I’d like to begin, as they say, at the beginning. I’m Magdalene Aubergine, Brooklyn-based artist, renowned art-critic, and globally inspired consumer of all works great and terrible. I’m cruel, I’m kind, and I’m profoundly human, and there is not a piece of art alive (and they are alive) that escapes my watchful eye.
Today, I am using the medium of the wonderfully underground PIC Newspaper to deliver my newest review: Somerville Art Camp.
My wanderings often take me every which way, and last week I found myself with a sudden urge to escape the machinations of the city and go look at a river. But art, my lonesome mistress, follows me wherever I go. When I found myself in Somerville, Connecticut I noticed posters advertising an art show at a children’s art camp. I realized that it was time for me to give back, to convey the inner workings of my artist’s mind outwards, for the next generation. So I arrived unannounced and unexpected (as I arrive at all places) and began preaching at the pulpit of art. (Or as the director crassly put it to me later, “yelling at kids.”)
When I first saw that these young artists had curated a collection entirely of oil pastels, I was delighted and intrigued. As a medium, oil pastel excites me. I personally find that oil pastel retains a timeless stoicism that never fails to titillate the senses.
“me and my family” is a work with a lot of heart and little to no technique. As a conceit, the piece is strong— “me and my family” conjures images of a pastoral scene, which I expected he might try to subvert in some way. But in execution, the perspective and spacing turn what could have been the next Monet into little more than a scribble on the back of a children’s menu at the Olive Garden. Why must the parents’ heads be so large, and their arms so small? Why was the dog a rectangle? Aidan C. provides no answers to these questions, and I found the work, frankly, childish.
I kindly, but sharply, suggested that he take his work back to the drawing board, even if his mother thinks I’m “a horrible, cruel person.” Though the director says I “can’t talk to children that way,” I say, “c’est la vie.” Welcome to the art world, Aidan C.
“The Beach,” by third grader Jocelyn R., is a convoluted mess of inspiration that doesn’t know where the shoreline ends and the chaos begins. To experiment with color is a noble endeavor, but when depicting something as ubiquitous as the ocean one cannot simply decide that the water ought to be pink, particularly when paired with sand that is shockingly and sickeningly green.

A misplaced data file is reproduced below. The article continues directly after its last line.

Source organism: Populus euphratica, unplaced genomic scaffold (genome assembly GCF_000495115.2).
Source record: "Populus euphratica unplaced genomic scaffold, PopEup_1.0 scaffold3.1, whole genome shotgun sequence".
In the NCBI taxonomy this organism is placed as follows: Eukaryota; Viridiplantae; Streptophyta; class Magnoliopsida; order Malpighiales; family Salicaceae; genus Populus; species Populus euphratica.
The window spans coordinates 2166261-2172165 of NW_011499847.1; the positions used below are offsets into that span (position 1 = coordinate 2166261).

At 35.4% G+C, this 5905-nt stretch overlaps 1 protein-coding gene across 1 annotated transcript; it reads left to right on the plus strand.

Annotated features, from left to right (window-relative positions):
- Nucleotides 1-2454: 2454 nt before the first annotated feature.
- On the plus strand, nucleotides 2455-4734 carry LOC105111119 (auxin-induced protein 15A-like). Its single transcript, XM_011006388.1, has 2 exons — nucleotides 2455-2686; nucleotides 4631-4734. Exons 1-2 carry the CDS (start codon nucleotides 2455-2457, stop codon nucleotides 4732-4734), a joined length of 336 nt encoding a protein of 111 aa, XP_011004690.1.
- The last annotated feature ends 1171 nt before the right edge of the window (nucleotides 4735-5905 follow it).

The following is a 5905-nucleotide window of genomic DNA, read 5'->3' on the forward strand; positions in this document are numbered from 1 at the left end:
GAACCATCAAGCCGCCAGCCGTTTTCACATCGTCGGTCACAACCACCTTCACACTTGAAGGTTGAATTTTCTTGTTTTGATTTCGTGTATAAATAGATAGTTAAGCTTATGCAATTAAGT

When I asked her what the letter M’s in the sky were, hoping they might be an allusion to me, Magdalene, Jocelyn informed me that they were, in fact, birds. My analysis was further interrupted, as when I tried to use my oral senses to get a better grasp of the oil pastel’s texture, composition, and depth the director told me that I had to stop “licking the paintings.” While I believe abstraction should always be applauded and appreciated, Jocelyn’s “birds” were a disgusting affront to the senses, and I could not let her leave without first telling her so, and subtly suggesting that perhaps she might be better off giving up art forever.
It may seem harsh, but by informing her of her lack of artistic potential at age 6, I helped her to explore her options and perhaps expand her horizons. Perhaps she’d be more suited to sculpture (the simpleton’s medium), or music (I can’t even see it?).
“Soccer” is a revelation. Pure and simple. By 4:30 pm, I’d almost given up. The YMCA rec room was thick with the scent of wax and parents, horrible leeches desperate to prove their progeny more than desperate failures. “Soccer” was a breath of fresh air. “Soccer” was a moment. The moment. The player felt determined and fierce, even as her face, drawn without a nose or a mouth, betrayed the anxiety bubbling beneath the surface. Her stick straight hair, her lack of fingers? She was a revelation. The soccer ball was massive. But that, in a way, was more truthful than it being to scale. For doesn’t soccer, the beautiful game, loom large in the heartstrings of the world? Emma W. has a global vision. I offered to take her under my wing and bring her to my Brooklyn bungalow, but she told me she had to finish fourth grade and that she was having a sleepover with Emma R. later. What a waste.
What was most, the director of the camp seemed unconcerned with the culture of mediocrity rotting his academy from the inside out. Children were not just allowed, but often encouraged, to step away from their still-lacking work just to socialize with the other campers, play games, or “sleep.” And when an accidental flower shone through the garden of concrete he had so brutishly sculpted, he chose not to water it but to chop off its head. To see no difference between Emma R. and the other children at this camp is to stare art in the eyes and spit in her face.
I was not invited back for next week’s showcase, where I hear they will be using yarn and glue (gauche). In fact, I was explicitly barred from attending. I will not torture you with a conclusion. Like the best art, this will just end.